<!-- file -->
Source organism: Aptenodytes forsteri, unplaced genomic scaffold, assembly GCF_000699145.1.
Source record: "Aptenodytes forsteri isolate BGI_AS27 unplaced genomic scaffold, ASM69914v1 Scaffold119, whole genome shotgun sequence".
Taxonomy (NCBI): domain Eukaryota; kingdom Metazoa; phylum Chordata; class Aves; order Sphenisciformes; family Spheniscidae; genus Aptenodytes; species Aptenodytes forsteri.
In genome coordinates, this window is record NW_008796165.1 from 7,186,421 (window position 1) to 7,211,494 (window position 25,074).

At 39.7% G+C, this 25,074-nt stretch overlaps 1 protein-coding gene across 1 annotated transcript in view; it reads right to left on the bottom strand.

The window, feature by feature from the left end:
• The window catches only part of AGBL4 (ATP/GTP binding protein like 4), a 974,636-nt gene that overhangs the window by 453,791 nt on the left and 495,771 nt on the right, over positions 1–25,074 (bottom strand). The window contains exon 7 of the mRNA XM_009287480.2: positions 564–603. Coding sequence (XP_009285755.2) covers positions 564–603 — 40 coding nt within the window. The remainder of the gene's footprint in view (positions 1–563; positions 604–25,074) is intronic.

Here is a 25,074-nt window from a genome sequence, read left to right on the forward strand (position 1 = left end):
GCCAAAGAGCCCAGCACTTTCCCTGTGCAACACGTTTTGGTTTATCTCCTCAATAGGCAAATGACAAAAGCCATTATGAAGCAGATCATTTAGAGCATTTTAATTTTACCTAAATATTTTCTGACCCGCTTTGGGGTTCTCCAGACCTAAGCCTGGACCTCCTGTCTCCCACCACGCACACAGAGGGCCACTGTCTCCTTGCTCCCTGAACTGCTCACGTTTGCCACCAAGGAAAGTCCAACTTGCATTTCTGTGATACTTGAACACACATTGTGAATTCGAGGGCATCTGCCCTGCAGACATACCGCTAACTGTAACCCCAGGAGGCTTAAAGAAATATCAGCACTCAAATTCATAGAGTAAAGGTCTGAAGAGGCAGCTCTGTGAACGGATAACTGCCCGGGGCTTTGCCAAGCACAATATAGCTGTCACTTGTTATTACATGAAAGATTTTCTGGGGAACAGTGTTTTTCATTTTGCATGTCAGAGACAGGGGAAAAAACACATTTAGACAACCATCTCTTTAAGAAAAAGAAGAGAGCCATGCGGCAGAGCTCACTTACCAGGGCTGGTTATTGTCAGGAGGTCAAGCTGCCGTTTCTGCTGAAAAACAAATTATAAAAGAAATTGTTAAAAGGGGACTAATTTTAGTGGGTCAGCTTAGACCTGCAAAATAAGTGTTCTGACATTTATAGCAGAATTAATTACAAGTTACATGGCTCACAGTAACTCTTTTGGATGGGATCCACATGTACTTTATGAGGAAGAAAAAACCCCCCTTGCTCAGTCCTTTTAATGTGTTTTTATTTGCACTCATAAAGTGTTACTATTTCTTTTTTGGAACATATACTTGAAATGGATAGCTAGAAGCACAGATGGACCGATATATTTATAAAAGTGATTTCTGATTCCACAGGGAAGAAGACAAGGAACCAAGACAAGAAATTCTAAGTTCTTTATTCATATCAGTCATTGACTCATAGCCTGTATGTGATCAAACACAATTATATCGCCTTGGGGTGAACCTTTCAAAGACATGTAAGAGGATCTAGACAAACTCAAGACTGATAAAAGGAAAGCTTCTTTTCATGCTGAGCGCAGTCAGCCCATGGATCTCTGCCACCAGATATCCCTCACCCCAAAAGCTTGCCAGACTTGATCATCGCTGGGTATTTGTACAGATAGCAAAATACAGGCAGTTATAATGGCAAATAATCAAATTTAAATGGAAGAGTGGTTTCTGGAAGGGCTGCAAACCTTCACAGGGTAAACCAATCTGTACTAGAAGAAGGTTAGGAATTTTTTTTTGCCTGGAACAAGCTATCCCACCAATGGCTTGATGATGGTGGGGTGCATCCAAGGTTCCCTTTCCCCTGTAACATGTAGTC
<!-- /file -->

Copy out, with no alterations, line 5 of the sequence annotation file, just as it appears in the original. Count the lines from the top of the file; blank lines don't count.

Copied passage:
At 39.7% G+C, this 25,074-nt stretch overlaps 1 protein-coding gene across 1 annotated transcript in view; it reads right to left on the bottom strand.